Indie twin darlings Tegan and Sara wowed critics and gained fans with 2007’s The Con. This year, they’ve delivered again. Sainthood, the duo’s sixth studio album, is equal parts dramatic departure and logical progression, sonically lighter and lyrically denser than previous efforts—but entirely Tegan and Sara.
"Arrow," the Sara-penned opening track, immediately invites us to enter the twin’s infamously distant sonic world. Where Sara questions – "Would you take a straight and narrow, critical look at me?" – we must answer.
Tegan takes a more straightforward approach with the lead single "Hell," punky "Northshore," and pleading "The Ocean." Yes, in what might be an odd move for any band (especially, a twin-driven one), Tegan and Sara are not Tegan and Sara at all—at least in the writing process. Each brings love (and its struggles) to the forefront: Sara, strategically, Tegan, earnestly, and both of them, separately.
"Paperback Head" is the album’s lone exception. Written together in a New Orleans writing session, it conjures visions of Sainthood’s peculiar album art, Tegan’s doe eyes pointing skyward as she slips inside a paper cutout of a face that was once, presumably, her own. It’s an odd product, indeed—and it works.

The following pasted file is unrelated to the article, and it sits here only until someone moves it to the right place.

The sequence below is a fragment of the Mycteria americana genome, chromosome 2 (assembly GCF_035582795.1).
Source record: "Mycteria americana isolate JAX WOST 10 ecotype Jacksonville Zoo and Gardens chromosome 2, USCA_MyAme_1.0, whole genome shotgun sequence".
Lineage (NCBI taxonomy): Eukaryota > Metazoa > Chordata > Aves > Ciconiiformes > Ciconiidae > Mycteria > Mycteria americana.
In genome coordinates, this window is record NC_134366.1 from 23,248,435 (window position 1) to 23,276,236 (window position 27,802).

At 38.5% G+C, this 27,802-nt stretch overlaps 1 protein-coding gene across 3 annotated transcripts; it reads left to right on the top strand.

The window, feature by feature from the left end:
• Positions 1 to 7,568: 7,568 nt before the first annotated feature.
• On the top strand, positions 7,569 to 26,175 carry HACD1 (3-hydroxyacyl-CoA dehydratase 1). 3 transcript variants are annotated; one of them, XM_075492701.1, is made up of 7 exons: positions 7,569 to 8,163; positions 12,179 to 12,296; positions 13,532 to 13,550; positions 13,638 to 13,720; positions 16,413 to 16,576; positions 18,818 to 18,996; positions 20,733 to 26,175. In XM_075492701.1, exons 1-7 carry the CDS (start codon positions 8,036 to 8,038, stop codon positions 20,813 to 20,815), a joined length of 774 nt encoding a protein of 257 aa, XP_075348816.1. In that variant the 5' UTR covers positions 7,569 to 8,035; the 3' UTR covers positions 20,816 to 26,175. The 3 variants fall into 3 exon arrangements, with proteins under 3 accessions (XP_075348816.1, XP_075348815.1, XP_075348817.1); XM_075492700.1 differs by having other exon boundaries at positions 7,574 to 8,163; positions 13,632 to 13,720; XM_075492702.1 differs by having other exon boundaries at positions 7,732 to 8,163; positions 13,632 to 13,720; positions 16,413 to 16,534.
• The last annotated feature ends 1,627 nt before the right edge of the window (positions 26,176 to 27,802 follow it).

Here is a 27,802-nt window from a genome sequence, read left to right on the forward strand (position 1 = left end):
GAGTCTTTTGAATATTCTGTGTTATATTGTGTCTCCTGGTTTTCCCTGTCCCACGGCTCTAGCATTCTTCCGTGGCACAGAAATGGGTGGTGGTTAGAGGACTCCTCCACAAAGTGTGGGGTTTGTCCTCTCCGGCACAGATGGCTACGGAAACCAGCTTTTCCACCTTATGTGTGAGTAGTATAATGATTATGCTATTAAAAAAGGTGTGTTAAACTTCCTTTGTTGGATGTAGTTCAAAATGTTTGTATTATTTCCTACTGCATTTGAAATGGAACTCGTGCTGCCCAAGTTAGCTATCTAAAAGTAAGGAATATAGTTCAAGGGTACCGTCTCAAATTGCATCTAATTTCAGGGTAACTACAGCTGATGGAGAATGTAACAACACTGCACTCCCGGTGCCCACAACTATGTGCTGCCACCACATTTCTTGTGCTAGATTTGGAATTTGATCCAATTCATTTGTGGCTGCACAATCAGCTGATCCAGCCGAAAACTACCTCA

Sara continues that trend, her penchant for wordsmith-ery and wit creating the album’s most memorable gems. "Nightwatch" showcases these traits best, its catchy "I’ve got grounds for…" refrain mixing with a paranoid chorus. "You cannot follow me," Sara insists, but quickly changes her tune in the lovelorn "On Directing" and lachrymose "Alligator."
Leave it to the ever-teasing Tegan to end the album on an ironically upbeat note. "Someday" is bubbly yet vulnerable, revisiting the pains of adolescence ten years too late. Tegan proclaims, "Mark my words, I might be something someday." For Tegan – and Sara – Sainthood just might be that something.
Sainthood is out now on Sire Records.